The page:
By Beverly Pereira
Photography: Daisuke Shima/Nacasa& Partners Inc.; courtesy the designer
The Ekoda branch of Japanese bank SugamoShinkin integrates a cheery appeal in its seamlessly merged interiors and exteriors.
Responding to the expectation of “creating a bank that customers feel happy to visit”, Tokyo-based, French architect, Emmanuelle Moureaux - known to use colours as three-dimensional elements, or layers, to create spaces - lends a cheerful, airy outlook to the interiors and architecture project of the SugamoShinkin Bank, a credit union that prides itself in offering a high level of customer service.
The 574.08 sq. m. site is located in the bustling commercial district of Ekoda with close proximity to heavy traffic and a narrow sidewalk. This led the architect to apply her famed concept of ‘shikiri’ by deftly merging the interiors and exteriors using rainbow hues and spatial division. According to Moureaux, Tokyo’s layers and colours, and Japanese traditional spatial elements like sliding screens have been continual inspirations for this concept.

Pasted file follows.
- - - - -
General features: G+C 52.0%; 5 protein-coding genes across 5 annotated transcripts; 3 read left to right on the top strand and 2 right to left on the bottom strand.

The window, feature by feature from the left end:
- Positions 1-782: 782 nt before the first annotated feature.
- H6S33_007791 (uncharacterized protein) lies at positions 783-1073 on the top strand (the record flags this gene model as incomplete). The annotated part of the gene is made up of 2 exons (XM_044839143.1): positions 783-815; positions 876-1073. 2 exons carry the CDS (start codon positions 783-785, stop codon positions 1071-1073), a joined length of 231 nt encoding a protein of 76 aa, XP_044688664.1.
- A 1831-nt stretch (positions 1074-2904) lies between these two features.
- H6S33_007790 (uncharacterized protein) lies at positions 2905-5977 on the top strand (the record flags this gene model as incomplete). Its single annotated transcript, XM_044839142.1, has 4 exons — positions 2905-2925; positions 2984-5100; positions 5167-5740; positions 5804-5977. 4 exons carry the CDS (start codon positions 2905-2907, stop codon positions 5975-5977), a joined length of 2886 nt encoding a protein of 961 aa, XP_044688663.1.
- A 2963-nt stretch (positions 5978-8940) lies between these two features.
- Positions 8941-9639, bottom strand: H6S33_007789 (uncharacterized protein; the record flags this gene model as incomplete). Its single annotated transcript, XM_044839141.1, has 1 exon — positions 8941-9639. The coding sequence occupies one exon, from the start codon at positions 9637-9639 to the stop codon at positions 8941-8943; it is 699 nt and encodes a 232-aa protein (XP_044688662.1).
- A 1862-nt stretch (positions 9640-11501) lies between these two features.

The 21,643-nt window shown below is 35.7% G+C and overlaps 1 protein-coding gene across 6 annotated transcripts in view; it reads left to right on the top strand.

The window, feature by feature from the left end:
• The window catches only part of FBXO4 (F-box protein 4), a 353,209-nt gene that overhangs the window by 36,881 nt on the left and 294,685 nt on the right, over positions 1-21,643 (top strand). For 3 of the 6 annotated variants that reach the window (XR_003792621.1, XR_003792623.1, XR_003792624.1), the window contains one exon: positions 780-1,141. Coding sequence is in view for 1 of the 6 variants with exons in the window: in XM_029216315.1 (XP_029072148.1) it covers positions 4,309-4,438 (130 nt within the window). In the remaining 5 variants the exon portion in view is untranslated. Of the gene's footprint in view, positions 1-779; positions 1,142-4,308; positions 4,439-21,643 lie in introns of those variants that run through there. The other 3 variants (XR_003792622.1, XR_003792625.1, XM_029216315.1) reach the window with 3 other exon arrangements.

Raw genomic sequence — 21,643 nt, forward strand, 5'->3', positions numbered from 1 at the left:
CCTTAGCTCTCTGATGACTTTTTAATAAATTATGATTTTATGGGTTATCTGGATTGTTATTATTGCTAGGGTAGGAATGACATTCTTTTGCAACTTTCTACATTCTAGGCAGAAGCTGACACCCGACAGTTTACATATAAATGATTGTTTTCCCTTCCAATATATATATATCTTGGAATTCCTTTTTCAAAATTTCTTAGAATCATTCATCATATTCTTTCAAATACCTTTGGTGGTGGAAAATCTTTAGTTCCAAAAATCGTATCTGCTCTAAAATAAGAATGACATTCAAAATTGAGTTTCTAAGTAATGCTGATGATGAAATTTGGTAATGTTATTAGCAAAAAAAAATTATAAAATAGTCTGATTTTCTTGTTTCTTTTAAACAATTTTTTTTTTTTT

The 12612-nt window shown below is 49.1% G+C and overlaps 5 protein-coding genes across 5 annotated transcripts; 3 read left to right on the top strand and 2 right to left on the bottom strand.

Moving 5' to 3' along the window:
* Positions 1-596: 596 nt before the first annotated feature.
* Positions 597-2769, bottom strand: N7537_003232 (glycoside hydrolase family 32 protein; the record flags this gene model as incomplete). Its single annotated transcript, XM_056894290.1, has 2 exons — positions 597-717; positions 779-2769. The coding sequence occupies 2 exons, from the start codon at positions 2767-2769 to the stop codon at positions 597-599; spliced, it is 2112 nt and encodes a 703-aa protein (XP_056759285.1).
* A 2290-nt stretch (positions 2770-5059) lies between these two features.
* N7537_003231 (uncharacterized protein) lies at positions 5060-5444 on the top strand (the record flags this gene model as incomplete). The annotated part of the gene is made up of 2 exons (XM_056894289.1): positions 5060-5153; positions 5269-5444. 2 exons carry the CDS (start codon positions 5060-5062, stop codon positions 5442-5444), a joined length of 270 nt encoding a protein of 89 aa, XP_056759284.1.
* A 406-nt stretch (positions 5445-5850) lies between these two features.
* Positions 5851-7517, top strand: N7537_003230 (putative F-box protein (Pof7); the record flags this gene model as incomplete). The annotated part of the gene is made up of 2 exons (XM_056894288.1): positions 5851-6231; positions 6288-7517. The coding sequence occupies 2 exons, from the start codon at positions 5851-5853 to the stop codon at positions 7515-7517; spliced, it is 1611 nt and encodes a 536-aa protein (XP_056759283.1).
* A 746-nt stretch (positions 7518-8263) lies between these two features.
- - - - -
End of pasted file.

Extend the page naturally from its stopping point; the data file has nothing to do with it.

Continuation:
The building is offset 2 metres from the property line, and 29 sticks - each 9 metres high and painted in a different colour of the rainbow - enliven its timber-decked peripheral space. These sticks are reflected on the transparent, glazed façade, breaking down the visual barrier by mixing with 19 randomly placed sticks inside the building. The result, a rainbow-like shower, aims to inject colour and playfulness in the town.
Visitors get a sense of being in the outdoors even as they enter the building, thanks to the bamboo-lined, glass-encased sunlit café-like space. These ‘courtyard’ bamboos extend towards the sky in unison with the interior and exterior rainbow-hued sticks.
For Moureaux, who aims to stir emotions through the use of colour, the resulting blurred boundaries between the bank’s exteriors and interiors compose four distinct spatial layers reflected on the glazing, and, combined with complex shadows, create depth in this space.